“I predicted they might use it as many as five times,” says Dudley, who now runs George Washington University’s Regulatory Studies Center. “I should have said five times in the first week! Some of these rules just weren’t on my radar.”
Most of them were on the business community’s radar. After Trump’s election, deep-pocketed Republican-leaning groups like the Chamber and the National Association of Manufacturers pursued a longer-game strategy to roll back the Clean Power Plan and other major Obama-era rules, as well as revamp the regulatory process to make it harder to produce similar rules in the future. But they were also delighted for the chance to rack up quick kills of less prominent regulations that came down late enough to be vulnerable to the CRA, like the Labor Department’s Fair Pay and Safe Workplaces rule—or, as industry dubbed it, the “blacklisting rule,” because it denied federal contracts to firms that government bureaucrats deemed out of compliance with employment laws.
Labor leaders and liberal activists argued that it made no sense for federal agency to do business with firms that routinely exposed their workers to unsafe conditions or stole their wages. They urged more moderate Republicans to side with workers rather than corporate recidivists like Tyson Foods or DuPont; they told Senator Susan Collins that responsibly managed Maine shipyards were losing contracts to southern shipbuilders who cut corners to cut costs. But neither Collins nor any of her Republican colleagues voted to save the rule, and it went down 49-48. The public may not have noticed, but the interest groups did.
“The Chamber wanted it, so the Republicans gave it to them,” says National Employment Law Project senior fellow Debbie Berkowitz, who helped enact the rule at the Occupational Safety and Health Administration under Obama. “It’s got nothing to do with facts; they just march in lockstep with industry.”
Industry lobbyists argue that Fair Pay and Safe Workplaces would have violated the due process of contractors who would be presumed guilty based on unproven allegations. The larger point, they say, is that many regulations that seem unobjectionable are more complicated than they sound. Another example they cite is the OSHA rule that required businesses to maintain accurate records of on-the-job injuries for five years rather than just six months. The agency relies on those records to identify problem firms, since it doesn’t have nearly enough staff to conduct routine site visits, and it relies on the threat of fines to ensure the records are accurate. But the business groups complain that OSHA often uses niggling recordkeeping violations to bust firms when it lacks evidence of actual safety violations—and in any case, the Chamber’s Neil Bradley points out that according to a 2012 court ruling, OSHA’s original law only authorized a six-month lookback.
“You can argue that it should be longer or shorter, but that’s what the law said, and the agency tried to find a way around it,” Bradley says. “The business community is really concerned about regulators usurping the role of legislators.”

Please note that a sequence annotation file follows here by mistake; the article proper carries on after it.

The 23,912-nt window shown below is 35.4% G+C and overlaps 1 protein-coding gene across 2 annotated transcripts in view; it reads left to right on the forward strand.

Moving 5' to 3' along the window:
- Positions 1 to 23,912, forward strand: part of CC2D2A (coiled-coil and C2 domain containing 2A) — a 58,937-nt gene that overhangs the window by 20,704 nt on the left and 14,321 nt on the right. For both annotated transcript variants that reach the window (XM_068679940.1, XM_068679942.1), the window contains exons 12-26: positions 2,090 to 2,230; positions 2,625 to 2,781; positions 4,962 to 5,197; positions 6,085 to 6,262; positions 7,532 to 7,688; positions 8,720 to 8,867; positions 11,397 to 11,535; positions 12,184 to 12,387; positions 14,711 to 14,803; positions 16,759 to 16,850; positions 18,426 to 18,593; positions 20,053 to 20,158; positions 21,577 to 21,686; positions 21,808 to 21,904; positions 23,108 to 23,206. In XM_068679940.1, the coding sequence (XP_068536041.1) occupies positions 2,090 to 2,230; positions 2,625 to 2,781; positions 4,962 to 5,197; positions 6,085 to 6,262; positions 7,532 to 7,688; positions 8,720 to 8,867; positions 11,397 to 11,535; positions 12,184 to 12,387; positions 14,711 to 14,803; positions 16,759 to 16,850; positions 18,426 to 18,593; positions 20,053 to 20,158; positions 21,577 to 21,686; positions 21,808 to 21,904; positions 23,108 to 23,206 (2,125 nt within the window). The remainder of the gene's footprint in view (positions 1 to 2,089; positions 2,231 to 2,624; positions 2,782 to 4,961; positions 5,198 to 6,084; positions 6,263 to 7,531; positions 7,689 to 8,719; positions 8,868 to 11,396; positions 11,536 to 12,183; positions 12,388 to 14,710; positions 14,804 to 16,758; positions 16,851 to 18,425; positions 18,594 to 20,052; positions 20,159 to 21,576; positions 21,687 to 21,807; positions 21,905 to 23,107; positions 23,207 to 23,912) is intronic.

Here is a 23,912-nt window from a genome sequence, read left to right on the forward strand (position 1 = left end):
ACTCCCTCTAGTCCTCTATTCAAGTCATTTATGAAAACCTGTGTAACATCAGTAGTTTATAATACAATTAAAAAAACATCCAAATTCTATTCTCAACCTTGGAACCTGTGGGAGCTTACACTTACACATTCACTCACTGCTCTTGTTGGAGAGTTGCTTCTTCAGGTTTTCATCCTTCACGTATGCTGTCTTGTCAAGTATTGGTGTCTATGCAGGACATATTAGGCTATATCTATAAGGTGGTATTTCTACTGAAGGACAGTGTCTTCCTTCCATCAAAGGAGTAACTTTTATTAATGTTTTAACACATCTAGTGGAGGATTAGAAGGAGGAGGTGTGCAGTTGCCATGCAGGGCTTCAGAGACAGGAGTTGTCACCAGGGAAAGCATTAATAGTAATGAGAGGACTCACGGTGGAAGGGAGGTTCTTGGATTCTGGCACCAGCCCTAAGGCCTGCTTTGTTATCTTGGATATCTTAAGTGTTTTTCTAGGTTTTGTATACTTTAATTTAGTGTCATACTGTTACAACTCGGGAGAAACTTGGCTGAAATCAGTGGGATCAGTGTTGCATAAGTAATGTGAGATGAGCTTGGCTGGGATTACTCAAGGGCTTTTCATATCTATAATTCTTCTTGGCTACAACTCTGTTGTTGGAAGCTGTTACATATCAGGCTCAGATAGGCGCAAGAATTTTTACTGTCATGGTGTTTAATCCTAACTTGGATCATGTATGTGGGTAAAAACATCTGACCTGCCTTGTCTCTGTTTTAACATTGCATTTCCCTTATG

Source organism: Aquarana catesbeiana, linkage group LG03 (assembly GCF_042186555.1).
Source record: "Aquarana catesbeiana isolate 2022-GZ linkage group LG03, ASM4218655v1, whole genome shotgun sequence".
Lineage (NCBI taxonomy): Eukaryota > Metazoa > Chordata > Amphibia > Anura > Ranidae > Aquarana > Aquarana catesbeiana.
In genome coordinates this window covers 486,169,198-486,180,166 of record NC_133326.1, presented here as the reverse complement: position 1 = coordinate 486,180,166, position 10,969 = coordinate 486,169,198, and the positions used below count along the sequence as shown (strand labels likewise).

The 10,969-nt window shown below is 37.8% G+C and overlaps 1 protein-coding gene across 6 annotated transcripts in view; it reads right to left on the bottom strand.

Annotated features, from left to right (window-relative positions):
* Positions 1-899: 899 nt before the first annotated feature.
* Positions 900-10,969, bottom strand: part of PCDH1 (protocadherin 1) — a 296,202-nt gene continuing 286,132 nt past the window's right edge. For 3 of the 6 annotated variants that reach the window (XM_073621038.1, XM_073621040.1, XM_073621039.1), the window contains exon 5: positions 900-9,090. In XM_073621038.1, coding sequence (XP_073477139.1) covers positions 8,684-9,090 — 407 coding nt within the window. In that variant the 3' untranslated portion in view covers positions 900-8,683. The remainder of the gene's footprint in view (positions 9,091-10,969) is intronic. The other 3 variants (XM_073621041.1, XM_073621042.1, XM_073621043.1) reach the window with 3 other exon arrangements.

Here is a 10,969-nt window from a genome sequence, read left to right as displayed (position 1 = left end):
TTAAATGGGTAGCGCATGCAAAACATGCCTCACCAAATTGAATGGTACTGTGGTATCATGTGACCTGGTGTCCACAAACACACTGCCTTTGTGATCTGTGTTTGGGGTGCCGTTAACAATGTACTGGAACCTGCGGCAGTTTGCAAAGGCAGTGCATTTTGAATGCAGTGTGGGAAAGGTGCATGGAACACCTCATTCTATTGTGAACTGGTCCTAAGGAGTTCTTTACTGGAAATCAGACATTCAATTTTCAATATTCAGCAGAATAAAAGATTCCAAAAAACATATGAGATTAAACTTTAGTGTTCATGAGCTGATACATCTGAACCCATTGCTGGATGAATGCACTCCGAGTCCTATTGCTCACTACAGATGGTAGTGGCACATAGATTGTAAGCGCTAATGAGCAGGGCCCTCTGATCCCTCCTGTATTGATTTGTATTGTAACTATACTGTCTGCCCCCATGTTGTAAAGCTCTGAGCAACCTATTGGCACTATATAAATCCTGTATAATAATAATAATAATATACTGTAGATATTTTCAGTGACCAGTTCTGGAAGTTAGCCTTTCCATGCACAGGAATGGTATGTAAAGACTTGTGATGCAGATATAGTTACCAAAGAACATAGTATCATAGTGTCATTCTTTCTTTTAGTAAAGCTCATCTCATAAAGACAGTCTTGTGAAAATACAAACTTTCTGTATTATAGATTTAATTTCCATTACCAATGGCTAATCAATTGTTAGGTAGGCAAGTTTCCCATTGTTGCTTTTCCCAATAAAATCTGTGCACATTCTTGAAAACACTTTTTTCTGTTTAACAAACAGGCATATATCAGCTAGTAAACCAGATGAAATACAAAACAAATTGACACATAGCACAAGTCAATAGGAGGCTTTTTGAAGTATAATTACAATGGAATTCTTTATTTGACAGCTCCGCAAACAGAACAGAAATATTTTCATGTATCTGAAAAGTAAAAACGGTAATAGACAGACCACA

Nobody likes red tape, and Trump has a way of making regulators sound like omnipotent tyrants hurling mandates like lightning bolts. The reality of regulation tends to involve much more deliberation, compromise and time. In fact, some of the Obama rules targeted under the CRA were completed so late in the administration because the regulated interests had objected to earlier drafts, and the agencies had gone back to the drawing board to try to reach a consensus. For example, the administration’s “teacher prep” rule was delayed after an outcry over the first proposal, which required states to use student test scores to help evaluate whether teacher education programs were producing results. The Department of Education watered down the final version so that states could judge the programs almost any way they wanted, but higher education lobbying groups still weren’t happy until the Republicans killed the rule.
Obama’s education officials took a similar approach with an “accountability rule” implementing the Every Student Succeeds Act, the bipartisan school funding law that replaced No Child Left Behind in 2015. Again, an initial draft with directives tying federal aid to measurable progress in educating underserved populations was attacked as too prescriptive. This time, the final version was not only much more flexible but much better-liked. “It’s clear the department listened carefully to the overwhelming feedback it received,” the School Superintendents Association said at the time. Even the Chamber of Commerce supported it. But the Republicans used the CRA to kill it anyway, with Rob Portman of Ohio the only GOP senator to vote no. And the superintendents put out a statement supporting the repeal of the rule they had endorsed just three months earlier, complaining that it “constructed unnecessary barriers to state and local leadership.”
“The groups loved how deferential the rule was, but they’d rather have no accountability at all,” says one Democratic education aide. “And the Republicans were just like: It was an Obama thing, he’s the anti-Christ, screw the substance.”
Republicans certainly do enjoy undoing policies with Obama’s name on them; House Speaker Paul Ryan has called the CRA “the quickest, most surefire way to undo President Obama’s liberal, jobs-crushing legacy.” The most flagrant example of a CRA vote driven by anti-Obama fervor was therepeal of a rule allowing states to drug-test applicants for unemployment benefits if they had worked in certain industries. Republicans thought the rule was way too soft; they wanted applicants from more industries to be subject to testing. But instead of asking Trump to broaden the rule, they used the CRA to erase it. The problem is, it’s now unclear whether states have the authority to drug-test applicants from any industries until there’s a new rule. It’s also unclear whether the CRA’s language allows the Trump administration to craft a new rule. In their eagerness to score political points, Republicans may have undermined their own policy objectives.